CINCINNATI (TDB) -- Apparently, there could be words and rhythms someplace in the "Star Spangled Banner" that can get the juices flowing and hormones humming. So you better watch out this 4th of July. And be sure to turn down the TV or radio when a sporting event is broadcast. Our national anthem might be an aphrodisiac.
This startling tidbit of information comes from the morning metropolitan daily in Cincinnati, where far-right columnist Peter Bronson informed his readers this month that abstinence is good for teenagers and music makes them do the horizontal rumba. He quoted an abstinence advocate who wants to keep tax-funded abstinence programs in the public schools.
"Seventy percent of music has overtly sexual overtones, and much of that is overtly derogatory to females," the advocate told the Cincinnati Enquirer's Bronson.
No examples were offered of how that 70% figure was determined. Is it possible the abstinence movement listened to every musical composition in every human culture since the world began? Is it possible that 70% of all Aztec music had overtly sexual overtones? And what about the stuff in the Vatican -- is Ave Maria a siren song to fire up the mating instinct?
Bronson's musical musings never addressed the where or how the abstinence movement came up with its data. In other words, nothing backed up the claim.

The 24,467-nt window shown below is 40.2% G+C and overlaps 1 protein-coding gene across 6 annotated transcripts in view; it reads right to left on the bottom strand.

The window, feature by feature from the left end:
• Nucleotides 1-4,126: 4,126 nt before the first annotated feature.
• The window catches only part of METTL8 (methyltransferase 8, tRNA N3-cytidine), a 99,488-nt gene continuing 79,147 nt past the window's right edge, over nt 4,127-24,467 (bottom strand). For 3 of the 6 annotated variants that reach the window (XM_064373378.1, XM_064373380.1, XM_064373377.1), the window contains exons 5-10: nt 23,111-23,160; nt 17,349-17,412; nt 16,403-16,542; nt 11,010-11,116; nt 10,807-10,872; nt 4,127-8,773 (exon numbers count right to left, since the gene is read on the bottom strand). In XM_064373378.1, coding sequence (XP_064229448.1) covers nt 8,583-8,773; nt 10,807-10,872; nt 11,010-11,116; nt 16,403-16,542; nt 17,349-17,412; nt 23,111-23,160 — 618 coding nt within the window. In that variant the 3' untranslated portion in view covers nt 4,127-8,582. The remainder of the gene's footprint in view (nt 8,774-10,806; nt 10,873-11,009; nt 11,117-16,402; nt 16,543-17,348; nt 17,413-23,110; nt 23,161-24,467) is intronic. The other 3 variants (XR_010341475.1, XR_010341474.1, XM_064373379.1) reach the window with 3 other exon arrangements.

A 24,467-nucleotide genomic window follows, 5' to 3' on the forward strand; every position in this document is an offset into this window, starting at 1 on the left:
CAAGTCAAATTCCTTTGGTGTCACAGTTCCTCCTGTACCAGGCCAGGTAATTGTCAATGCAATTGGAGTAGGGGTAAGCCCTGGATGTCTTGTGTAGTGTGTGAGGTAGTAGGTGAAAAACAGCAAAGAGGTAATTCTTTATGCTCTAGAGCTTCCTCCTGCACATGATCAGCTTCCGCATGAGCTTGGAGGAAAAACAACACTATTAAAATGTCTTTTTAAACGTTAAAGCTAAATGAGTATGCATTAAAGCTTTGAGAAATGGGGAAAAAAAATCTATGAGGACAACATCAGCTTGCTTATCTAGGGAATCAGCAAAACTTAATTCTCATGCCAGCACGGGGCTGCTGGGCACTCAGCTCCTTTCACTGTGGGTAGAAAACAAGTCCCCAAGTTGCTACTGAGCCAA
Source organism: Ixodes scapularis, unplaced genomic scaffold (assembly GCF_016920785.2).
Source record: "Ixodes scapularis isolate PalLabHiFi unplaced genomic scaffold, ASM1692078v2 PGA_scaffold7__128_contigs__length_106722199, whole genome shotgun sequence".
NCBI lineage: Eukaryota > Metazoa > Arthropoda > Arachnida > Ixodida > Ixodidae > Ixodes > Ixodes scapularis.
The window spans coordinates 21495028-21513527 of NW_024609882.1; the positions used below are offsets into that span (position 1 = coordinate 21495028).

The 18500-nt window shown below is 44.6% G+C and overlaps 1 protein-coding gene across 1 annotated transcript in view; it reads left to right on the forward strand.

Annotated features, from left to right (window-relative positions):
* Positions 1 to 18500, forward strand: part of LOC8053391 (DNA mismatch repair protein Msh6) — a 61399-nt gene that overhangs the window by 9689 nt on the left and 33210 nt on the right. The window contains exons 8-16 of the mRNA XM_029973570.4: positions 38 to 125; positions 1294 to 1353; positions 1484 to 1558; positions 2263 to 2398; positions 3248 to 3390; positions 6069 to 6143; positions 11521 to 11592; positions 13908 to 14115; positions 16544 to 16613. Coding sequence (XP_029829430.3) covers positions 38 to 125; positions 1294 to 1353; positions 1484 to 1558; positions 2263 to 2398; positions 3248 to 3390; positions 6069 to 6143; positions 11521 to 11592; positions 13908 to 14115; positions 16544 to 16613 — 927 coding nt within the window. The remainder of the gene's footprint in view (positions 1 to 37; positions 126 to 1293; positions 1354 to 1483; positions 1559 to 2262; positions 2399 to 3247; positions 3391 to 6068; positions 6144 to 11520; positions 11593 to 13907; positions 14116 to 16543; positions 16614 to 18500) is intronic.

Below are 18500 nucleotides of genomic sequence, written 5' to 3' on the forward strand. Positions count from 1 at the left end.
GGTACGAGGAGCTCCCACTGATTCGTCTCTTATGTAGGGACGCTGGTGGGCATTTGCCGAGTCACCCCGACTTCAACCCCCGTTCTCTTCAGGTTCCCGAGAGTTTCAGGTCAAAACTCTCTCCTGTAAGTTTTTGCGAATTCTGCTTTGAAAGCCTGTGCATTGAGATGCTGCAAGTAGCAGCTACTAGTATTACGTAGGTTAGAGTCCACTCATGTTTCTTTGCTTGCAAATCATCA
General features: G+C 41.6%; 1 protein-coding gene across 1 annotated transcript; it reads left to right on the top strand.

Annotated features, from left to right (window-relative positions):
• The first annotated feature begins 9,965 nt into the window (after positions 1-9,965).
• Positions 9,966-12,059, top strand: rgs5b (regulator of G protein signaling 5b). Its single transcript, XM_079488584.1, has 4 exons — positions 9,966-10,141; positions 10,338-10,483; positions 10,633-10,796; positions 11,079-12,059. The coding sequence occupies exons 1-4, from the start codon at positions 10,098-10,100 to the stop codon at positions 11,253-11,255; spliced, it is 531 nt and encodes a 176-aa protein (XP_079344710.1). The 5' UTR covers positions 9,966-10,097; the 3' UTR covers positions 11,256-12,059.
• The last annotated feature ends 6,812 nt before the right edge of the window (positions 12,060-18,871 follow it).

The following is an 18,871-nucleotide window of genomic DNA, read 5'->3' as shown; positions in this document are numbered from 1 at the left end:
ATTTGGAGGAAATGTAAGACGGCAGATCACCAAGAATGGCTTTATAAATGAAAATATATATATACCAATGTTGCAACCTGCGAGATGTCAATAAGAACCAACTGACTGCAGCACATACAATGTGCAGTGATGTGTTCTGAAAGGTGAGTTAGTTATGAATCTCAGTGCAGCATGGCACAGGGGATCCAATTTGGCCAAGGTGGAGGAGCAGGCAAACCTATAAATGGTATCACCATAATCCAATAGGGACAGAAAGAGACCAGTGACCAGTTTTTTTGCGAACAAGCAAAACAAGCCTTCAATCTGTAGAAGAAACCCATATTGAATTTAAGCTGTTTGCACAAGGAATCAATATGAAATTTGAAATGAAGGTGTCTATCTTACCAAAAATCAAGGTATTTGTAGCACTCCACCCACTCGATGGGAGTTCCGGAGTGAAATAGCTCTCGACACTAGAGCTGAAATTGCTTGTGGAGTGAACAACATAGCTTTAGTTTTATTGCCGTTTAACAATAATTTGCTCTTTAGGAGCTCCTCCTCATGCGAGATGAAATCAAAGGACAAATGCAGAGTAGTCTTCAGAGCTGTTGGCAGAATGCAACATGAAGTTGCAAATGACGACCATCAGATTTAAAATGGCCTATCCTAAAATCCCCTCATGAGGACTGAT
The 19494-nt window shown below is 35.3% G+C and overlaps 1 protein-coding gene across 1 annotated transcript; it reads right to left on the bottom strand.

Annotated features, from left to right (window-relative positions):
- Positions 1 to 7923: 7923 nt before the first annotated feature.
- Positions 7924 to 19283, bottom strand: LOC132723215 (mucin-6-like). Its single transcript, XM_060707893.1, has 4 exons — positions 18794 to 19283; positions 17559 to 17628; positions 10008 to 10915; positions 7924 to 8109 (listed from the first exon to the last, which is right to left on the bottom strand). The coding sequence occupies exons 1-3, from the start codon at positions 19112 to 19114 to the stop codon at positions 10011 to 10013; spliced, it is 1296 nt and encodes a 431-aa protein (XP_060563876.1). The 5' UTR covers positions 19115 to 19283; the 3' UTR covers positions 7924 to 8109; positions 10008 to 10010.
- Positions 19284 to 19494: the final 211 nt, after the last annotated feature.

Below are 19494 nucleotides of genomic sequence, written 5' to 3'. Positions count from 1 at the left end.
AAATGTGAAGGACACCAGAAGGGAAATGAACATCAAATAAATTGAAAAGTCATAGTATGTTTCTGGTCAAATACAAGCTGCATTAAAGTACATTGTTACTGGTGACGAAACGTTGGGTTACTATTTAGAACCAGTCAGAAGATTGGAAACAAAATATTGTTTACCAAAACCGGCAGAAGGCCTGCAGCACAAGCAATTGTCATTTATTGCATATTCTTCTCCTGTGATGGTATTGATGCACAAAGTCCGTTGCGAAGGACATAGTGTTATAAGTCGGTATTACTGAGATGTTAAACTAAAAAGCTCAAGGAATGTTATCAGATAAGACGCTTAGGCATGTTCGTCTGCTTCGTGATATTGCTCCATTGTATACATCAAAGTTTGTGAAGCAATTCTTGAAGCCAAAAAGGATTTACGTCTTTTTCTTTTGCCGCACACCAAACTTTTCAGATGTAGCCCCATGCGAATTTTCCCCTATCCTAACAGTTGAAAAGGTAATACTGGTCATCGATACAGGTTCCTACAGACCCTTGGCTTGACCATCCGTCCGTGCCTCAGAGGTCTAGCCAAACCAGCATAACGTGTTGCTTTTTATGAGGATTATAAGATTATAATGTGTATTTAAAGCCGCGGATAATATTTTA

The figure Bronson cited was delivered by Gary Rose, a physician who heads the Medical Institute. Advocates of abstinence programs have been critical of Ohio Gov. Ted Strickland for turning down federal aid because there is little proof the programs actually work. Now they seem to be ginning up a statistic that is ridiculous. Sure there is sexy music. But plenty is inspirational. And the statement Bronson regurgiated unthinkingly is ridiculously shallow -- how can anybody prove 70% of all music, every note, is overtly sexy?
Rose told Bronson that his mission is to promote health education, not moral (or religious) programming: "This is not an agenda to be moralistic. Our goal is to provide objective and scientific information."
So, there is science behind the claim that 70% of music stirs the loins? Boy, was I ever fooled when I heard the words "swing low, sweet chariot, coming for to carry me home." And, one has to wonder, what was Kate Smith thinking when she belted out God Bless America. Isn't there a verse about something white with foam?